Column: Impact and empowerment

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In a recent School of Engineering report by Purdue University, Dean Mung Chiang wrote about Engineering +X as essential to fulfilling the potential of engineering in shaping the conditions of human existence.

One dimension of this concept is collaboration with partners outside of academia, and another is with intellectual disciplines. The report shows how the engineering school has collaborated with the schools of agriculture, veterinary medicine, IU School of Medicine, pharmacy, technology, management, health sciences, science and liberal arts. Every school at Purdue plus another university has a collaboration with the engineering school. The old concept of “silos” of engineering is disappearing.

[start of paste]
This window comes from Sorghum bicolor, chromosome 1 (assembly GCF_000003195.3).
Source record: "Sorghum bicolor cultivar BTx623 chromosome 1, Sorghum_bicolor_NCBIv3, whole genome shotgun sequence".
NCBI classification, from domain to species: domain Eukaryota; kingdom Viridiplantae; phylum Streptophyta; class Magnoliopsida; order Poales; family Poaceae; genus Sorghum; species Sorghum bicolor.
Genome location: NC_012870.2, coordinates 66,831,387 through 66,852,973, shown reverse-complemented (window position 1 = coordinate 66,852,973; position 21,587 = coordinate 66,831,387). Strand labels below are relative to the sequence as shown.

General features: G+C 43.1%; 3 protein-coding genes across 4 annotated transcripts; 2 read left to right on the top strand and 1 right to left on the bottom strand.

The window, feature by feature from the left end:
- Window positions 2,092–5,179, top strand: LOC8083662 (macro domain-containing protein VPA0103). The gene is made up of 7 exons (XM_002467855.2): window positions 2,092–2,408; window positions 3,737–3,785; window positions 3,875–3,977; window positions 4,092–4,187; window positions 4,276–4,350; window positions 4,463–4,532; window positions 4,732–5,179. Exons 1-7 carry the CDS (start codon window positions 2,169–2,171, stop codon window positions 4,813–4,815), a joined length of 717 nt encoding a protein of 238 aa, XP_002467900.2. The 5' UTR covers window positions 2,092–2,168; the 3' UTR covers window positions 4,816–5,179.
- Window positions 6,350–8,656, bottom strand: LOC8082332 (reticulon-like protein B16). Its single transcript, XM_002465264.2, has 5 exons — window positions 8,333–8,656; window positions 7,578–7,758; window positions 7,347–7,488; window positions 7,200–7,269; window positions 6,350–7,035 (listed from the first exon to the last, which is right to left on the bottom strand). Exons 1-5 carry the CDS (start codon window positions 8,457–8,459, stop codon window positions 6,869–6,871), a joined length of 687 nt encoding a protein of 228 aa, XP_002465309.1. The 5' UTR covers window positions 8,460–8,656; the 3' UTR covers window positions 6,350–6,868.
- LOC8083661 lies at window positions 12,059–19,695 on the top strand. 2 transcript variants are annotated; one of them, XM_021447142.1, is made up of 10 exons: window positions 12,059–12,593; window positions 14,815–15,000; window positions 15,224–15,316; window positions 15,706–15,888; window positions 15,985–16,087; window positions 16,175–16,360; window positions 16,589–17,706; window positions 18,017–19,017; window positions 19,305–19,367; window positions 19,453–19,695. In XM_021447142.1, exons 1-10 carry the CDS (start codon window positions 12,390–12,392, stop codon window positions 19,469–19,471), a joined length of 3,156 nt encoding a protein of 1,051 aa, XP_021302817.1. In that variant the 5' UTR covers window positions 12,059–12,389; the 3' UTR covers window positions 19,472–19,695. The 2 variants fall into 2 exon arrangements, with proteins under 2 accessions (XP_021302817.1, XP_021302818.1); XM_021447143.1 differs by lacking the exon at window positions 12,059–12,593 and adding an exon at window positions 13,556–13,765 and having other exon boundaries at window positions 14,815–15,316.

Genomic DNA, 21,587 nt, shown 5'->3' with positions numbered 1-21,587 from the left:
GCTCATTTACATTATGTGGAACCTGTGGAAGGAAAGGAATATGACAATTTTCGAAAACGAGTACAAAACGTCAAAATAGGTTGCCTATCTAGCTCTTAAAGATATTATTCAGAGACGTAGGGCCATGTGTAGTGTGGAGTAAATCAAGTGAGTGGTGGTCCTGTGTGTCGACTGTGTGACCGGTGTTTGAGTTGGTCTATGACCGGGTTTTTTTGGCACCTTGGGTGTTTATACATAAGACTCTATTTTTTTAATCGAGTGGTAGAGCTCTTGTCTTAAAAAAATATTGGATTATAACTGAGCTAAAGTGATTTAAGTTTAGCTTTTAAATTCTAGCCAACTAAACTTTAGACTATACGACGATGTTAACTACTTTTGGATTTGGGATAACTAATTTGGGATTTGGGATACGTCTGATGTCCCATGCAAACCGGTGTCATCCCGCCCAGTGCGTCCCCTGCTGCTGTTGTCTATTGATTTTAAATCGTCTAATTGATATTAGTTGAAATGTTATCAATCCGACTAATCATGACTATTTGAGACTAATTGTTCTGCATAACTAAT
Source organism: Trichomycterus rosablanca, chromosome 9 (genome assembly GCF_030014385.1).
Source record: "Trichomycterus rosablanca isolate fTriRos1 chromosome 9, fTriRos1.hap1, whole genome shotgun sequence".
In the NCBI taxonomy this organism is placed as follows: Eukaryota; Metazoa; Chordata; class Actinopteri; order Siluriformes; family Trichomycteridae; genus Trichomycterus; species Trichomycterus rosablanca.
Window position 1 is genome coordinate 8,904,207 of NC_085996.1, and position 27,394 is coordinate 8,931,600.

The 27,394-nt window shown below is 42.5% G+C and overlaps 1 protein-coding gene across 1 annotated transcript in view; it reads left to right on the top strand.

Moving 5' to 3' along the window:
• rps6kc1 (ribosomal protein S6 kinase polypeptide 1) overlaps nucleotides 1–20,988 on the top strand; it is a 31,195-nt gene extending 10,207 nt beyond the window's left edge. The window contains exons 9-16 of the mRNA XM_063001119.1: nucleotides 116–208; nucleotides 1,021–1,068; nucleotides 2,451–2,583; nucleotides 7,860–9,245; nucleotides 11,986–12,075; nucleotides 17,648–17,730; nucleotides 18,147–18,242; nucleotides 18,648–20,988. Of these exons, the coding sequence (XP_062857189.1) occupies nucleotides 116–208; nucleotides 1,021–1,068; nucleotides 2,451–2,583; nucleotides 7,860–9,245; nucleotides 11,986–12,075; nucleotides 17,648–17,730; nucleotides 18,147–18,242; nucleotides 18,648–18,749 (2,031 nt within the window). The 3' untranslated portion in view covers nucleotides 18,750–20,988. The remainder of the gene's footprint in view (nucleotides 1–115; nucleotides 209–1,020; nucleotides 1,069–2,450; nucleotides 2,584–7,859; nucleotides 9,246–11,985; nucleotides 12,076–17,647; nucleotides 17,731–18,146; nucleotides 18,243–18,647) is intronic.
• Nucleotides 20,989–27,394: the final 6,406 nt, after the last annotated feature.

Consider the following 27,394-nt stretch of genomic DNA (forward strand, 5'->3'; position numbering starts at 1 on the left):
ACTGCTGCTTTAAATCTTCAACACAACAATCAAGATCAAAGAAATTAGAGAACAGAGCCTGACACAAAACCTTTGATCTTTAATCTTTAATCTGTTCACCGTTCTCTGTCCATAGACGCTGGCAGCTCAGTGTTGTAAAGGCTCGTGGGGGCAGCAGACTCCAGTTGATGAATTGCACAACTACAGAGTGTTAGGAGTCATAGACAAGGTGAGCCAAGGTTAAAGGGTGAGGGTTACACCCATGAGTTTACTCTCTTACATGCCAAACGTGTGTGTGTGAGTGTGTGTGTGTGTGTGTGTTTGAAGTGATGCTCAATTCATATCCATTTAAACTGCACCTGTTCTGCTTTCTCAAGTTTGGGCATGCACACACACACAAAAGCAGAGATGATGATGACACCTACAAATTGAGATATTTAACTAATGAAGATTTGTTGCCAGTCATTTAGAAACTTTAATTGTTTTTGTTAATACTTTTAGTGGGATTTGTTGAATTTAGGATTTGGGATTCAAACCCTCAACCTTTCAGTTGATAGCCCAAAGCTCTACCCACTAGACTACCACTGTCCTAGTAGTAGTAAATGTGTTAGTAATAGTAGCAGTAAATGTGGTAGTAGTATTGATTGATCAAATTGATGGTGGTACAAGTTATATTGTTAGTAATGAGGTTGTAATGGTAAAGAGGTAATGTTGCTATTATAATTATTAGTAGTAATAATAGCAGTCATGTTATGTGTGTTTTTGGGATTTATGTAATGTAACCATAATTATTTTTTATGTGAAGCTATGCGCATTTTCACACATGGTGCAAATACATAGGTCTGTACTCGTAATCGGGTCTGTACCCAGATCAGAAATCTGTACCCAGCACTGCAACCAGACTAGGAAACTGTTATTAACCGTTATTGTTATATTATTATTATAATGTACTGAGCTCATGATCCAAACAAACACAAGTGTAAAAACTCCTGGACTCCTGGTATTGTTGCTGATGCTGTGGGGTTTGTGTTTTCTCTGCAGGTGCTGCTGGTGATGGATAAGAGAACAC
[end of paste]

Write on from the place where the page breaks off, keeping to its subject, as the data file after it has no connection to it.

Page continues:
A comprehensive education, today, provides a network of partners for impact and empowerment. Going it alone is tough. Finding a partner, whether it’s a person, a like-minded concept or the largest school at Purdue is the growth and satisfaction component necessary to “save the planet” or simply have more fulfillment.

I recently heard Richard Reeves speak at an Economics Club luncheon. He is a senior fellow and co-director of the Center on Children and Families at the Brookings Institution. His topic was based on his new book, “Dream Hoarders: How the American Upper Middle Class is Leaving Everyone Else in the Dust,” why that is a problem and what to do about it.

Reeves came to the U.S. from England to escape the class system only to discover a class system that is rapidly growing in the U.S. and the world between the haves and have nots. He emphasizes that the top fifth of our society is upper-middle class who pass on their values and opportunities to future generations because they are provided the education opportunities with upper-middle class status. He emphasizes that support of community colleges to educate the lower class is essential to narrow the gap.

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